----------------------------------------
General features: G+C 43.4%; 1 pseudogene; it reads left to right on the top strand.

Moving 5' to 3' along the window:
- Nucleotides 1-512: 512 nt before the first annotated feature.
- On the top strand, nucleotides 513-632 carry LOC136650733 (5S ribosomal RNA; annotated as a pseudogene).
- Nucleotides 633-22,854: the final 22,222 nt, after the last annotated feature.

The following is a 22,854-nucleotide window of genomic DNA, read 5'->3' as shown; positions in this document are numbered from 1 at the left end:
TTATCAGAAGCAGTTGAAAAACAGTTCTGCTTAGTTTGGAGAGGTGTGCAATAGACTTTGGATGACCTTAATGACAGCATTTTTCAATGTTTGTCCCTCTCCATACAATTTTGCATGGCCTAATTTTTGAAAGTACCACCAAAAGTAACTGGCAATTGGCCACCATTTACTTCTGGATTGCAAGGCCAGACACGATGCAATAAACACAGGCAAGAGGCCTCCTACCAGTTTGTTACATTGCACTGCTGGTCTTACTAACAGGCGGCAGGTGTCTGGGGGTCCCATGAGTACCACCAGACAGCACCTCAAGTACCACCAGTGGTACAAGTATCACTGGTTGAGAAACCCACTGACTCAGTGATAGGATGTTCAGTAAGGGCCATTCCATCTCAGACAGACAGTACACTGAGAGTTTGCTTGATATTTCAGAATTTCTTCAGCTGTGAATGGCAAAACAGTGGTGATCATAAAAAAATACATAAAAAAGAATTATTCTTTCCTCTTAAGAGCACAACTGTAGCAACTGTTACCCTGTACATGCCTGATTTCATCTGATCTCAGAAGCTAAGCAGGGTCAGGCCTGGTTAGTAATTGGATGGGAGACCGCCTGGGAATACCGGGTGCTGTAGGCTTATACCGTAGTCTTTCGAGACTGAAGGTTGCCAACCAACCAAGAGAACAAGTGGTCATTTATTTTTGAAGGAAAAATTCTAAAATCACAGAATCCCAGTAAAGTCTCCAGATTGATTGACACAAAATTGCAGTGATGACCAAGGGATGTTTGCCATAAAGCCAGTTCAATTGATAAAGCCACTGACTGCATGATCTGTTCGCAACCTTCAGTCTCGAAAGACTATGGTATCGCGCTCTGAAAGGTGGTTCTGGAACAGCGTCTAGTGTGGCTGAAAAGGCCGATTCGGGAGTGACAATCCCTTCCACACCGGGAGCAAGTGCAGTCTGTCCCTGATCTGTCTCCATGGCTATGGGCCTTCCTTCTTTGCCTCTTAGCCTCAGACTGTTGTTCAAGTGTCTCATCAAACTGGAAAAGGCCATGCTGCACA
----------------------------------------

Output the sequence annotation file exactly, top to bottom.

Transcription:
General features: G+C 43.4%; 1 pseudogene; it reads left to right on the top strand.

Moving 5' to 3' along the window:
- Nucleotides 1-512: 512 nt before the first annotated feature.
- On the top strand, nucleotides 513-632 carry LOC136650733 (5S ribosomal RNA; annotated as a pseudogene).
- Nucleotides 633-22,854: the final 22,222 nt, after the last annotated feature.

The following is a 22,854-nucleotide window of genomic DNA, read 5'->3' as shown; positions in this document are numbered from 1 at the left end:
TTATCAGAAGCAGTTGAAAAACAGTTCTGCTTAGTTTGGAGAGGTGTGCAATAGACTTTGGATGACCTTAATGACAGCATTTTTCAATGTTTGTCCCTCTCCATACAATTTTGCATGGCCTAATTTTTGAAAGTACCACCAAAAGTAACTGGCAATTGGCCACCATTTACTTCTGGATTGCAAGGCCAGACACGATGCAATAAACACAGGCAAGAGGCCTCCTACCAGTTTGTTACATTGCACTGCTGGTCTTACTAACAGGCGGCAGGTGTCTGGGGGTCCCATGAGTACCACCAGACAGCACCTCAAGTACCACCAGTGGTACAAGTATCACTGGTTGAGAAACCCACTGACTCAGTGATAGGATGTTCAGTAAGGGCCATTCCATCTCAGACAGACAGTACACTGAGAGTTTGCTTGATATTTCAGAATTTCTTCAGCTGTGAATGGCAAAACAGTGGTGATCATAAAAAAATACATAAAAAAGAATTATTCTTTCCTCTTAAGAGCACAACTGTAGCAACTGTTACCCTGTACATGCCTGATTTCATCTGATCTCAGAAGCTAAGCAGGGTCAGGCCTGGTTAGTAATTGGATGGGAGACCGCCTGGGAATACCGGGTGCTGTAGGCTTATACCGTAGTCTTTCGAGACTGAAGGTTGCCAACCAACCAAGAGAACAAGTGGTCATTTATTTTTGAAGGAAAAATTCTAAAATCACAGAATCCCAGTAAAGTCTCCAGATTGATTGACACAAAATTGCAGTGATGACCAAGGGATGTTTGCCATAAAGCCAGTTCAATTGATAAAGCCACTGACTGCATGATCTGTTCGCAACCTTCAGTCTCGAAAGACTATGGTATCGCGCTCTGAAAGGTGGTTCTGGAACAGCGTCTAGTGTGGCTGAAAAGGCCGATTCGGGAGTGACAATCCCTTCCACACCGGGAGCAAGTGCAGTCTGTCCCTGATCTGTCTCCATGGCTATGGGCCTTCCTTCTTTGCCTCTTAGCCTCAGACTGTTGTTCAAGTGTCTCATCAAACTGGAAAAGGCCATGCTGCACA